When it comes to measuring tread life, what you’re actually checking is the depth of the treads. 

These can be measured by either looking for your tires’ “tread wear indicator bars”, or by doing the classic “penny test”.

Tread Wear Indicator Bars

The indicator bars, marked by the arrows in the photo above, will sit deep between new tires and will gradually appear closer to the surface as the tire treads wear out.

You’ll know that it’s time to change your tires when these bars are already at the same height as the tire treads.

There are some instances wherein tires don’t come manufactured with these bars, so this is where the penny test comes in.

Penny Test

Simply insert a penny upside down between the treads and check just how much of Lincoln’s head remains hidden from view.

New tires will hide half of his head, while bald tires that have less than 1/16 of an inch of tread left will expose his head entirely.

Since 1/16 of an inch is the legal tread depth limit, going past that means that it’s absolutely time to change your tires.

How and When to Rotate Tires on the Ford Escape

While tire changes are obviously meant to completely replace worn-out tires on your car, tire rotations are meant to prolong them long enough before that happens.

In this part, you’ll find out when would be the appropriate mileage to have your Ford Escape’s tires rotated.

And as with tightening its bolts, rotating its tires will also require specific patterns to be followed depending on the drivetrain and whether or not the tires are directional or non-directional.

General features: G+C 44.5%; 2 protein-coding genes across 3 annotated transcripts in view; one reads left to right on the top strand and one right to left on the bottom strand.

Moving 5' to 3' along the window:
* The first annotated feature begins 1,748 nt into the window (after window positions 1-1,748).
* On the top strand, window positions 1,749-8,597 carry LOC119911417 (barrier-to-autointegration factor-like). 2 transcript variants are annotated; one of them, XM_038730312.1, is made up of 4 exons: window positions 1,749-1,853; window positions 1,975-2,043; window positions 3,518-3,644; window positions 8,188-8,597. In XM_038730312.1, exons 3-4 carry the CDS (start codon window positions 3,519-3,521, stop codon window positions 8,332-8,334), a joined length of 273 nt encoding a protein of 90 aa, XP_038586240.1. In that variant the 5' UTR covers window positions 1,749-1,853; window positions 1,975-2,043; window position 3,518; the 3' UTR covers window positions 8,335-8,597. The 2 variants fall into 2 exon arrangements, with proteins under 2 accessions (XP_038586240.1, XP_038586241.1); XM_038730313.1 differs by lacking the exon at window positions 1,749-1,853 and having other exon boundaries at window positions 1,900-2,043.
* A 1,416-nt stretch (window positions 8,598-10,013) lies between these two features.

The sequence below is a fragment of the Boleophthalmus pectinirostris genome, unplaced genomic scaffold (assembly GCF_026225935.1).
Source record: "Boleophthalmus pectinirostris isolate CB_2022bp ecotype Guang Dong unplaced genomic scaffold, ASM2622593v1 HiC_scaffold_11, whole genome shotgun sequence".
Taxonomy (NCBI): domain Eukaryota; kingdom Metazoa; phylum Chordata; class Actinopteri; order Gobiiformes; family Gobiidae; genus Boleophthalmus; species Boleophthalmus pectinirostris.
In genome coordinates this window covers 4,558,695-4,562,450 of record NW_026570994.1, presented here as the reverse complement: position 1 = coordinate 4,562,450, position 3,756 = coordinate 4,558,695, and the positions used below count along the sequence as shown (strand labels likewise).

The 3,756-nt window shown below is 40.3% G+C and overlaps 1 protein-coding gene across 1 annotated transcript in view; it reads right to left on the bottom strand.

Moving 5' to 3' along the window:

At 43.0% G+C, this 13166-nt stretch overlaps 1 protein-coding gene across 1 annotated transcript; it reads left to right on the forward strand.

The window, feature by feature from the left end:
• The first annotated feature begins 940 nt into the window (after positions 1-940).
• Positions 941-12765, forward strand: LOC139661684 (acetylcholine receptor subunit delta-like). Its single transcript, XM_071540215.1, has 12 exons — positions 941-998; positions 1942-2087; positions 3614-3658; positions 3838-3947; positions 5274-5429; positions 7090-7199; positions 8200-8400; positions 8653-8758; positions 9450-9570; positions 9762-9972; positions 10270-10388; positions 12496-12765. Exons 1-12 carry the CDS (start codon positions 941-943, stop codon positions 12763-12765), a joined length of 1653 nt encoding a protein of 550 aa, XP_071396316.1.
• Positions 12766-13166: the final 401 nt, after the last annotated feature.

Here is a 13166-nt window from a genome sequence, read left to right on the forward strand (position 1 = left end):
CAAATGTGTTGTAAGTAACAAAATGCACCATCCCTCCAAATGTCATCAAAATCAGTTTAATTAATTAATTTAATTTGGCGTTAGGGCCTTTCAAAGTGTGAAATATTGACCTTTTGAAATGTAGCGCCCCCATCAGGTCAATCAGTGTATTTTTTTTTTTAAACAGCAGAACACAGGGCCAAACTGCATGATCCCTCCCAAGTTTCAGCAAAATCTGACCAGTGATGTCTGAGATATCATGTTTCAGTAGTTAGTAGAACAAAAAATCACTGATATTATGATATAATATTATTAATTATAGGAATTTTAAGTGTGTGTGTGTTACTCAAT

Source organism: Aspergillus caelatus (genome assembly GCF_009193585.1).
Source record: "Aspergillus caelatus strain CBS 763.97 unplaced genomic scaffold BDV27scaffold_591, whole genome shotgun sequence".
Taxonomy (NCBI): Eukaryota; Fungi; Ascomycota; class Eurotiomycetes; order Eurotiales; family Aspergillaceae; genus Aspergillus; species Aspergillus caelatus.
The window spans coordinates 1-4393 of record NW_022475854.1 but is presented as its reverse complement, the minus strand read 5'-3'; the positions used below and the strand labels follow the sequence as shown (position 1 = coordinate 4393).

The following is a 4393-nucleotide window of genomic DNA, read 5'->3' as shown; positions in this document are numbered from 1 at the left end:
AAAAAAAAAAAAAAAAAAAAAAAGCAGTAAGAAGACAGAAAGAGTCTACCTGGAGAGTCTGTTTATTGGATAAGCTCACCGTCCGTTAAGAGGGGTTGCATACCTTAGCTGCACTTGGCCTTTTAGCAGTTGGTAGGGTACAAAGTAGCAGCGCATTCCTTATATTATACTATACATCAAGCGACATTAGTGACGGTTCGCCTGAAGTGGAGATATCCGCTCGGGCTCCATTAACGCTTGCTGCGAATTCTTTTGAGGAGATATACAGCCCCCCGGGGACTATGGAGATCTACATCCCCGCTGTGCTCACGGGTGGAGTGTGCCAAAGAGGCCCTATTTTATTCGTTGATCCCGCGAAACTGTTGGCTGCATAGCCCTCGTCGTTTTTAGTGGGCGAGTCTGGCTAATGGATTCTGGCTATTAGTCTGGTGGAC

As a general rule, directional tires (tires designed to rotate in one direction only) are simply rotated from front to back and vice versa, as seen in the diagram below.

Directional Tires

But since directional tires are more commonly used for performance driving, we’ll assume that you’ve got non-directional tires on your Ford Escape as the average daily commuter car does.

The Ford Escape came with either a front-wheel drive (FWD) or an all-wheel drive (AWD) system, so we’ll be introducing two more tire rotation patterns.

Rearward Cross

FWD Ford Escape models will use the “forward-cross” pattern on the left diagram, while AWD Ford Escape models will use the “rearward-cross” pattern on the right diagram instead.

You may as well call them just complete opposites of each other, and you’d be right.

But to be more technical, whichever axle isn’t connected to the engine (otherwise known as free-rolling) will have its tires switch sides.

As for when you should be doing these patterns, it’s also going to depend on whether you have an FWD or AWD Ford Escape.

FWD Ford Escape models should have their tires rotated every 5,000 to 7,500 miles (8,000 to 12,000km) driven.

AWD Ford Escape models will have to get their tires rotated sooner at 3,000 to 5,000 miles (4,800 to 8,000km), and there’s a simple reason for this.

Unlike FWD cars that only have their front wheels receiving power from the engine, AWD cars have all four wheels receiving it, thus significantly increasing overall tire wear.